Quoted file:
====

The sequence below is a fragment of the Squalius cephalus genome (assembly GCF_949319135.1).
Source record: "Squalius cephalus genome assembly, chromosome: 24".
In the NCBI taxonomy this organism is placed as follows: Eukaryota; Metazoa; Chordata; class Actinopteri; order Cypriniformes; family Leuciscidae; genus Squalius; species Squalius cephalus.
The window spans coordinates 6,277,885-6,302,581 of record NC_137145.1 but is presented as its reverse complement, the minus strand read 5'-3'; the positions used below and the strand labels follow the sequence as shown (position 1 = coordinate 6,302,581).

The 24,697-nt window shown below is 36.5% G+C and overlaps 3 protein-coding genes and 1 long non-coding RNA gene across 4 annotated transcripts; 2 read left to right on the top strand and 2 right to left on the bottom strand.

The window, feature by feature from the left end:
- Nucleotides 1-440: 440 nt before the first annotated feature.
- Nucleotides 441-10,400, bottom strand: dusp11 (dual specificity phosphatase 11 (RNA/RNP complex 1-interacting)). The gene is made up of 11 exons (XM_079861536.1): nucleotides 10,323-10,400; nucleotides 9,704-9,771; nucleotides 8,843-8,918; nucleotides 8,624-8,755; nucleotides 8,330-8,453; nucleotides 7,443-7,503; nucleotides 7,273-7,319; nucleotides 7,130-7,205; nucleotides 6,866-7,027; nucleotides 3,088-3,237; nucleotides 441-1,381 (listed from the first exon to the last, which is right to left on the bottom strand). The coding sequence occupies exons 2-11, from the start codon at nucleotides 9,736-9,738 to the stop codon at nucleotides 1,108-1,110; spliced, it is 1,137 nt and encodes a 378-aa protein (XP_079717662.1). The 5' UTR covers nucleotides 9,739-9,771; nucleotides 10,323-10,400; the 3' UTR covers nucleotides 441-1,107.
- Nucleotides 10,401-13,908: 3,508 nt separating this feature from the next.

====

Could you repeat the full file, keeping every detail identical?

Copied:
The sequence below is a fragment of the Squalius cephalus genome (assembly GCF_949319135.1).
Source record: "Squalius cephalus genome assembly, chromosome: 24".
In the NCBI taxonomy this organism is placed as follows: Eukaryota; Metazoa; Chordata; class Actinopteri; order Cypriniformes; family Leuciscidae; genus Squalius; species Squalius cephalus.
The window spans coordinates 6,277,885-6,302,581 of record NC_137145.1 but is presented as its reverse complement, the minus strand read 5'-3'; the positions used below and the strand labels follow the sequence as shown (position 1 = coordinate 6,302,581).

The 24,697-nt window shown below is 36.5% G+C and overlaps 3 protein-coding genes and 1 long non-coding RNA gene across 4 annotated transcripts; 2 read left to right on the top strand and 2 right to left on the bottom strand.

The window, feature by feature from the left end:
- Nucleotides 1-440: 440 nt before the first annotated feature.
- Nucleotides 441-10,400, bottom strand: dusp11 (dual specificity phosphatase 11 (RNA/RNP complex 1-interacting)). The gene is made up of 11 exons (XM_079861536.1): nucleotides 10,323-10,400; nucleotides 9,704-9,771; nucleotides 8,843-8,918; nucleotides 8,624-8,755; nucleotides 8,330-8,453; nucleotides 7,443-7,503; nucleotides 7,273-7,319; nucleotides 7,130-7,205; nucleotides 6,866-7,027; nucleotides 3,088-3,237; nucleotides 441-1,381 (listed from the first exon to the last, which is right to left on the bottom strand). The coding sequence occupies exons 2-11, from the start codon at nucleotides 9,736-9,738 to the stop codon at nucleotides 1,108-1,110; spliced, it is 1,137 nt and encodes a 378-aa protein (XP_079717662.1). The 5' UTR covers nucleotides 9,739-9,771; nucleotides 10,323-10,400; the 3' UTR covers nucleotides 441-1,107.
- Nucleotides 10,401-13,908: 3,508 nt separating this feature from the next.